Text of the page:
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Mountain Home Magazine

The Treasures in the Trees

by Linda Roller

“I am the Lorax. I speak for the trees.”

~Dr. Seuss, “The Lorax”

At first glance, the Woodrich company looks like many other small lumber mills you might find in central Pennsylvania. To get there, you follow a small gravel road beside a woodlot to find large equipment and buildings. But that is where the similarity ends. For this is a place where magic happens—where the unloved, the “in the way,” the diseased, and the dead trees of Pennsylvania go to become some of the most unusual and ruggedly beautiful handcrafted furniture. How that happens comes from the passion and vision of Raffaele Colone, owner of Woodrich.

Today, there are several companies nationally that feature “live edge” furniture, but fifteen years ago, Raffaele was one of only a handful of people in the country who were working with whole logs, as this kind of work takes both great strength and skill. Raffaele was trained at the Pennsylvania College of Technology as a forester. He was a tree climber, an arborist, and knew both how to remove a tree and how to manage a forest. But he had no interest in cutting trees that were perfectly healthy. There were trees that needed to be removed, and many of those trees were in an urban environment. He saw the beauty in these trees, in this old wood. Woodrich uses this type of salvaged wood, from both the towns and the woods, as the raw material for furniture.

At first, Raffaele worked out of his two-car garage, without heat or electricity, under the name Trees for Life. To create a live edge plank from a tree, he sawed the rough logs using a chain saw with a five-foot blade and a frame to help hold the saw level to the log. From the finished slabs, the furniture was created. It only took a few years before he needed more space, and moved to a Pennsylvania bank barn just outside of Williamsport. But from the very first days there was the dream of a plant where the business could really grow.

That dream was realized in 2013, when Raffaele and the Woodrich company moved to a lumbering plant. For the plant, he designed an eighty-inch-wide mill to cut the logs, and a sixty-inch-wide planer for flattening the slabs and making the logs ready for use. By then, he had hired Jason Mitstifer to work with him. Jason, a master craftsman, was another graduate in forestry from PCT and shares the love of the outdoors, the forest, and the trees. With the space and the specialized equipment, the company became a leader in both fine furniture and in finished and unfinished slabs. The plant is a sustainable facility, with the portion of the trees not cut for furniture creating the heat needed to warm the building and operate a kiln to season and dry the planks, this after they have carefully air dried in Jenga-like towers for two-to-three years.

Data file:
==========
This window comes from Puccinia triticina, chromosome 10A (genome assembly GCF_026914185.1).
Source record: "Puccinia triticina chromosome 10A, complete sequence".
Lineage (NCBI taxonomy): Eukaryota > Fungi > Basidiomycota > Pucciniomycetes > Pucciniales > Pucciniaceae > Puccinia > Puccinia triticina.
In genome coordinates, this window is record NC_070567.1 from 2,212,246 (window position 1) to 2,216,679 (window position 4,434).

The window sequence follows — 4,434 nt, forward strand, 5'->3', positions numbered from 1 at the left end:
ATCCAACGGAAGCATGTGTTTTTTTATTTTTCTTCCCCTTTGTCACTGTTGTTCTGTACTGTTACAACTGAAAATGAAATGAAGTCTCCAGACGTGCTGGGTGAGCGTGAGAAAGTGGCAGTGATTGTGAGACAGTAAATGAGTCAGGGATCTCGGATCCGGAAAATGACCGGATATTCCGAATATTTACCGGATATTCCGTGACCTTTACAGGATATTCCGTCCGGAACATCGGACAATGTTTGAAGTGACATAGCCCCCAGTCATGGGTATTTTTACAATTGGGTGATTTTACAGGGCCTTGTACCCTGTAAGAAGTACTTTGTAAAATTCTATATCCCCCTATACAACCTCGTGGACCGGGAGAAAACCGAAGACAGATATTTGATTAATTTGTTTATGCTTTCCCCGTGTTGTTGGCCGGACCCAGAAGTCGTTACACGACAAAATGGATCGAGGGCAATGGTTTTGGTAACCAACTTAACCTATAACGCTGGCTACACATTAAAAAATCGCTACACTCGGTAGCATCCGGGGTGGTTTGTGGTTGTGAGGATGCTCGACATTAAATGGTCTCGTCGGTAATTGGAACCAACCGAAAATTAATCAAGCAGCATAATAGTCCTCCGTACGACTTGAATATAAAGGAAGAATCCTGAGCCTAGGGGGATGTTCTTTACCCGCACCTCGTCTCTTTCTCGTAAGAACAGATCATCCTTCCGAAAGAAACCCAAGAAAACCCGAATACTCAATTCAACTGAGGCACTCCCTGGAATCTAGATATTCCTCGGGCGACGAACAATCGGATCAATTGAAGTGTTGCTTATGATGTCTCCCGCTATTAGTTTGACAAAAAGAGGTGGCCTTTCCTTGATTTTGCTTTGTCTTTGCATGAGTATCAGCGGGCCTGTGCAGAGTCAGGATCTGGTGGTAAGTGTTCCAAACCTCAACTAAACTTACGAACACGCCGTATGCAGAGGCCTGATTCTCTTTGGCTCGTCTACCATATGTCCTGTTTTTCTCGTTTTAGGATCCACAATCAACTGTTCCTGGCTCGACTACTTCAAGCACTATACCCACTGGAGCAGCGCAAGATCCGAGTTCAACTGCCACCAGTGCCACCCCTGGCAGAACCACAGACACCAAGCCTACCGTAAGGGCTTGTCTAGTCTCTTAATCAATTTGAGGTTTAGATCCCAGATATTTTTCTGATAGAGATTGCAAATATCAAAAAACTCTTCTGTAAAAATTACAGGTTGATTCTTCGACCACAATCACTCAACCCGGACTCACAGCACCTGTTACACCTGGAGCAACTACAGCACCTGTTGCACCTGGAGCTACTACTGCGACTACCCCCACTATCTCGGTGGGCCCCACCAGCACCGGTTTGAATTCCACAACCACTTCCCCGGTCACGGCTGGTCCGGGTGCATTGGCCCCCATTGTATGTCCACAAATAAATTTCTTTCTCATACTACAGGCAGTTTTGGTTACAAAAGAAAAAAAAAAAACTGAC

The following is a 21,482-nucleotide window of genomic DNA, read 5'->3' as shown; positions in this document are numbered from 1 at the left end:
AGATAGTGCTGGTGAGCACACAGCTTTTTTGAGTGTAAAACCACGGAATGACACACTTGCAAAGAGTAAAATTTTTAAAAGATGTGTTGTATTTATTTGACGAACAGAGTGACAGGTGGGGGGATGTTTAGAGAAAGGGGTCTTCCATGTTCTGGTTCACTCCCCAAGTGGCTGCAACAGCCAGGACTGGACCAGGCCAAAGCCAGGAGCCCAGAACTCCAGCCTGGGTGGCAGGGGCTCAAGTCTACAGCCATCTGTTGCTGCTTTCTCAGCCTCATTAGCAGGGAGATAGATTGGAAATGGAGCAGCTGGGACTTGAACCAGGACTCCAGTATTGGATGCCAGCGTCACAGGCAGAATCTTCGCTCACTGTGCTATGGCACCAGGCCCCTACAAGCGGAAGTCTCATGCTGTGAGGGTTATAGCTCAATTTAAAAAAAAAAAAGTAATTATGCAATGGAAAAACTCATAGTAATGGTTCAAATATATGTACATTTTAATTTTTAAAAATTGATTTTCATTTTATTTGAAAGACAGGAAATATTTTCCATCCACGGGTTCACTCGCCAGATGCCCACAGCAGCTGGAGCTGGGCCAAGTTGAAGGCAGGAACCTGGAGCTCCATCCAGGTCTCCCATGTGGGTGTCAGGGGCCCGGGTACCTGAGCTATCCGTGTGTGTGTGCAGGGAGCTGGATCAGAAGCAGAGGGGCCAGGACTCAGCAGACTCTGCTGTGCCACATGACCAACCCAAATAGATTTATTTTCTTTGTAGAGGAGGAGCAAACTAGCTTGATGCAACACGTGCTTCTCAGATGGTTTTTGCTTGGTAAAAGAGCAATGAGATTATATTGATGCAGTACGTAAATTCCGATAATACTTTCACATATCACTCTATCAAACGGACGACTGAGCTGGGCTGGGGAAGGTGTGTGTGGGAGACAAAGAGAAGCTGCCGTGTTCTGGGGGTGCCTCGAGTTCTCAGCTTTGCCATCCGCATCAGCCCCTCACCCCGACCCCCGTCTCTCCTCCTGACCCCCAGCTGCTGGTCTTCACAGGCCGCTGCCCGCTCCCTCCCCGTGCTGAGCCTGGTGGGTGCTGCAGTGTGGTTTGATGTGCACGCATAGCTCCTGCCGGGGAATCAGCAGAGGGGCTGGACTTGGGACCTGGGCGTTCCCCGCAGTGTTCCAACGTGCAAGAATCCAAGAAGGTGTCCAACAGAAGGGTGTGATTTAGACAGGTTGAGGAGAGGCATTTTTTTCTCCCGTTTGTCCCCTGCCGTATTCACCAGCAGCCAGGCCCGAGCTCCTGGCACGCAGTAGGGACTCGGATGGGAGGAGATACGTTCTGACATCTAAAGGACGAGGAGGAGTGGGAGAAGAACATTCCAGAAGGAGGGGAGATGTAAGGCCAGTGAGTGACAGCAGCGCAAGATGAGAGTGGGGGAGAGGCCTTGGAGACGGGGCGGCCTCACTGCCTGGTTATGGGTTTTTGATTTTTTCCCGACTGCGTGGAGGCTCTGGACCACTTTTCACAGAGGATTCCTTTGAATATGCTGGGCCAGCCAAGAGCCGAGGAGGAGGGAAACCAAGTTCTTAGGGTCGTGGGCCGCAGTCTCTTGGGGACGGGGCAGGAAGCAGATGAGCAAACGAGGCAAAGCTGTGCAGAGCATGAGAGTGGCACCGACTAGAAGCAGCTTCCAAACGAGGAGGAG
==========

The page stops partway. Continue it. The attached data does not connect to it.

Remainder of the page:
The warehouse is a fragrant forest, filled with long planks and the crosscut “cookies.” As he looks at a log, Raffaele can see the planks and crosscuts that will show this particular tree to best advantage. But there are surprises.

“The fun is when you open the log up,” he says. You don’t know what you will find. Horseshoes, barbed wire, and slugs are some of the metals found, encased in a tree that simply grew around these foreign objects and swallowed them up. And the trees in this warehouse are not only the trees we think of when we think of fine woods for furniture. Sure, there is cherry, walnut, and many varieties of oak. But there is beech, birch, hickory, sassafras, and poplar ready for finishing. Even white pine, box elder, and other less desired species of tree stand there, looking gorgeous.

“I don’t let anything go,” Raffaele says.

That finishing process happens in an area roughly the size of the original two-car garage. There, Raffaele, Jason, or apprentice Alex Neidig sand and polish the slab. The edge is only sanded to the cambium layer of the tree, which is the growing part of the tree, where the bark is replenished and the wood is grown. The darker pattern of this layer reminds us of the bark of the tree and provides an edge that is both polished and rustic. As the work is done to transform the unfinished slabs to furniture, care is taken to avoid filling cracks and crevices. They are part of the character of the wood. On one project in the warehouse, a glass surface is crafted to provide the working surface and let the beauty of the deep crevice in the wood be the star.

A tree, of course, has history—is history. Recently, Woodrich salvaged an ash tree, killed by the emerald ash borer, from Centre County. The tree was 275 years old and is in the process of being made into a large table for a client in Boalsburg. It’s not uncommon for people who have a tree that needs to be salvaged to contract for a finished piece from Woodrich.

Salvaging is in the “heartwood” of this company, so it was only logical that Raffaele and Woodrich would “repurpose an industrial space that was crumbling” in Williamsport as a showroom for high end, handcrafted, Pennsylvania furniture. Located at the corner of Church and Academy, the former Coca-Cola bottling plant, built in the first decade of the twentieth century, is perfect.

“No one wanted it. The city had it on the demolition list,” Raffaele says. Now in the process of being lovingly restored, the building exemplifies, in the most practical sense, the value of salvage, and is a fitting metaphor for this company devoted to saving and transforming.

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